Income and child maltreatment in unmarried families: evidence from the earned income tax credit

Lawrence M. Berger, Sarah A. Font, Kristen S. Slack, Jane Waldfogel

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70 Scopus citations


This study estimates the associations of income with both (self-reported) child protective services involvement and parenting behaviors that proxy for child abuse and neglect risk among unmarried families. Our primary strategy follows the instrumental variables approach employed by Dahl and Lochner (2012), which leverages variation between states and over time in the generosity of the total state and federal earned income tax credit for which a family is eligible to identify exogenous variation in family income. As a robustness check, we also estimate standard OLS regressions (linear probability models), reduced form OLS regressions, and OLS regressions with the inclusion of a control function (each with and without family-specific fixed effects). Our micro-level data are drawn from the Fragile Families and Child Wellbeing Study, a longitudinal birth-cohort of relatively disadvantaged urban children who have been followed from birth to age nine. Results suggest that an exogenous increase in income is associated with reductions in behaviorally approximated child neglect and CPS involvement, particularly among low-income single-mother families.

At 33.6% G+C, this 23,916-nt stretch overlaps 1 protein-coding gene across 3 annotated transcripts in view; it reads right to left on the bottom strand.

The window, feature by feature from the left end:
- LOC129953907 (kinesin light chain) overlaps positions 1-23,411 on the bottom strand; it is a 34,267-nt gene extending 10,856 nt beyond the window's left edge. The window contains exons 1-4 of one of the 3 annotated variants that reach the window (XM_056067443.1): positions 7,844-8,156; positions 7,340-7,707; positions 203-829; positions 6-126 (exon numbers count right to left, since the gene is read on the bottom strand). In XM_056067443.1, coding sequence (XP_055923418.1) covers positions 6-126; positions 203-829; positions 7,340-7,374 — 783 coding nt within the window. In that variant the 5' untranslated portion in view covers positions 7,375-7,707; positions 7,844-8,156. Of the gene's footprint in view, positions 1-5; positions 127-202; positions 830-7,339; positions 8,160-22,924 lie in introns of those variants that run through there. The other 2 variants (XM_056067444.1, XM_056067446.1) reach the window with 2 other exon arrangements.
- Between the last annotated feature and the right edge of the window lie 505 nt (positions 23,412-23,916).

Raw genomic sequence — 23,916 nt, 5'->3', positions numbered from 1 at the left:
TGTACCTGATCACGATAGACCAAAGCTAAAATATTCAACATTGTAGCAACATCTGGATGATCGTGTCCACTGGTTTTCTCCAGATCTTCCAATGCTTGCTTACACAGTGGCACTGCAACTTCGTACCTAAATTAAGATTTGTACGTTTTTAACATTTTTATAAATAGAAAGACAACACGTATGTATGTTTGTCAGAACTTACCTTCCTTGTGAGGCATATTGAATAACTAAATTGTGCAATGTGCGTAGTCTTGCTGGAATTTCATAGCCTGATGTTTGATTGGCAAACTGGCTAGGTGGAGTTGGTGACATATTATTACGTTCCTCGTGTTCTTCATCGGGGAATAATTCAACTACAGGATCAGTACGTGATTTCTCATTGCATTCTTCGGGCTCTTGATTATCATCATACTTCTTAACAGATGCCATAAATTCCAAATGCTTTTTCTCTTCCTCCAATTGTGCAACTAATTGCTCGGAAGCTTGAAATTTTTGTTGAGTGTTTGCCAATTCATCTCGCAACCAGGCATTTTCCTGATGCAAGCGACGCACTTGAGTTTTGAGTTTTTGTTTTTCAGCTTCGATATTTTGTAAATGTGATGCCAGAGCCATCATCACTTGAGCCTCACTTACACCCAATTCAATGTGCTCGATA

Original languageEnglish (US)
Pages (from-to)1345-1372
Number of pages28
JournalReview of Economics of the Household
Issue number4
StatePublished - Dec 1 2017

All Science Journal Classification (ASJC) codes

  • Social Sciences (miscellaneous)
  • Economics and Econometrics


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